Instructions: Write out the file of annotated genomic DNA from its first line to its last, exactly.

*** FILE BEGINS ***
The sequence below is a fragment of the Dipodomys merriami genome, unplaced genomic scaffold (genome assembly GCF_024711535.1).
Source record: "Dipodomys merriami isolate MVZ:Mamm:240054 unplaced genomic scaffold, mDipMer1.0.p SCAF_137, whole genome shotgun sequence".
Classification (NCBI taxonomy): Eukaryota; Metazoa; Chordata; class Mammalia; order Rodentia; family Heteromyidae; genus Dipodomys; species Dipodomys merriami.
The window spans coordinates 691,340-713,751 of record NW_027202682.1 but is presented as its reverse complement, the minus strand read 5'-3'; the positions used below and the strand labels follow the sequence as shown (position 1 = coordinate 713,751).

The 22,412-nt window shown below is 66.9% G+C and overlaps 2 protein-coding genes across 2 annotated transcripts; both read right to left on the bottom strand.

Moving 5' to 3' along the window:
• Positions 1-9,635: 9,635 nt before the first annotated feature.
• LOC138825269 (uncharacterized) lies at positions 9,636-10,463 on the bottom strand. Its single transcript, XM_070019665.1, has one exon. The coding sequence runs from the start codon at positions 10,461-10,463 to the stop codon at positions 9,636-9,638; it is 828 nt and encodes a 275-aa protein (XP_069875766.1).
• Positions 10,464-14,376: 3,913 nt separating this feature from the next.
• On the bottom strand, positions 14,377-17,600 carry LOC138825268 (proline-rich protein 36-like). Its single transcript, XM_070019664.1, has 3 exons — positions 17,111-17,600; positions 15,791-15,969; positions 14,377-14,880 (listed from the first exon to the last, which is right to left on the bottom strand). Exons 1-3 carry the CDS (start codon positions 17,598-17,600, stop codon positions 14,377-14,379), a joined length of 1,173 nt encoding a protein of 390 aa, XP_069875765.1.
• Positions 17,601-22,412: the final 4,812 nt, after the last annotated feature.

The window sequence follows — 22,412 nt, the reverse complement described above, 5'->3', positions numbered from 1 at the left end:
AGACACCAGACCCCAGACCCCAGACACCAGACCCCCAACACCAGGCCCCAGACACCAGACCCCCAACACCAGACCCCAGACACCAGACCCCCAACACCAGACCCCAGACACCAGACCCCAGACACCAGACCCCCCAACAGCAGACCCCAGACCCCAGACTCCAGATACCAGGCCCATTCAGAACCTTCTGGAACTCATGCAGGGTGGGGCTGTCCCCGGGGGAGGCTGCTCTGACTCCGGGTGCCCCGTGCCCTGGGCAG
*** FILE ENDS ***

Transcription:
The sequence below is a fragment of the Dipodomys merriami genome, unplaced genomic scaffold (genome assembly GCF_024711535.1).
Source record: "Dipodomys merriami isolate MVZ:Mamm:240054 unplaced genomic scaffold, mDipMer1.0.p SCAF_137, whole genome shotgun sequence".
Classification (NCBI taxonomy): Eukaryota; Metazoa; Chordata; class Mammalia; order Rodentia; family Heteromyidae; genus Dipodomys; species Dipodomys merriami.
The window spans coordinates 691,340-713,751 of record NW_027202682.1 but is presented as its reverse complement, the minus strand read 5'-3'; the positions used below and the strand labels follow the sequence as shown (position 1 = coordinate 713,751).

The 22,412-nt window shown below is 66.9% G+C and overlaps 2 protein-coding genes across 2 annotated transcripts; both read right to left on the bottom strand.

Moving 5' to 3' along the window:
• Positions 1-9,635: 9,635 nt before the first annotated feature.
• LOC138825269 (uncharacterized) lies at positions 9,636-10,463 on the bottom strand. Its single transcript, XM_070019665.1, has one exon. The coding sequence runs from the start codon at positions 10,461-10,463 to the stop codon at positions 9,636-9,638; it is 828 nt and encodes a 275-aa protein (XP_069875766.1).
• Positions 10,464-14,376: 3,913 nt separating this feature from the next.
• On the bottom strand, positions 14,377-17,600 carry LOC138825268 (proline-rich protein 36-like). Its single transcript, XM_070019664.1, has 3 exons — positions 17,111-17,600; positions 15,791-15,969; positions 14,377-14,880 (listed from the first exon to the last, which is right to left on the bottom strand). Exons 1-3 carry the CDS (start codon positions 17,598-17,600, stop codon positions 14,377-14,379), a joined length of 1,173 nt encoding a protein of 390 aa, XP_069875765.1.
• Positions 17,601-22,412: the final 4,812 nt, after the last annotated feature.

The window sequence follows — 22,412 nt, the reverse complement described above, 5'->3', positions numbered from 1 at the left end:
AGACACCAGACCCCAGACCCCAGACACCAGACCCCCAACACCAGGCCCCAGACACCAGACCCCCAACACCAGACCCCAGACACCAGACCCCCAACACCAGACCCCAGACACCAGACCCCAGACACCAGACCCCCCAACAGCAGACCCCAGACCCCAGACTCCAGATACCAGGCCCATTCAGAACCTTCTGGAACTCATGCAGGGTGGGGCTGTCCCCGGGGGAGGCTGCTCTGACTCCGGGTGCCCCGTGCCCTGGGCAG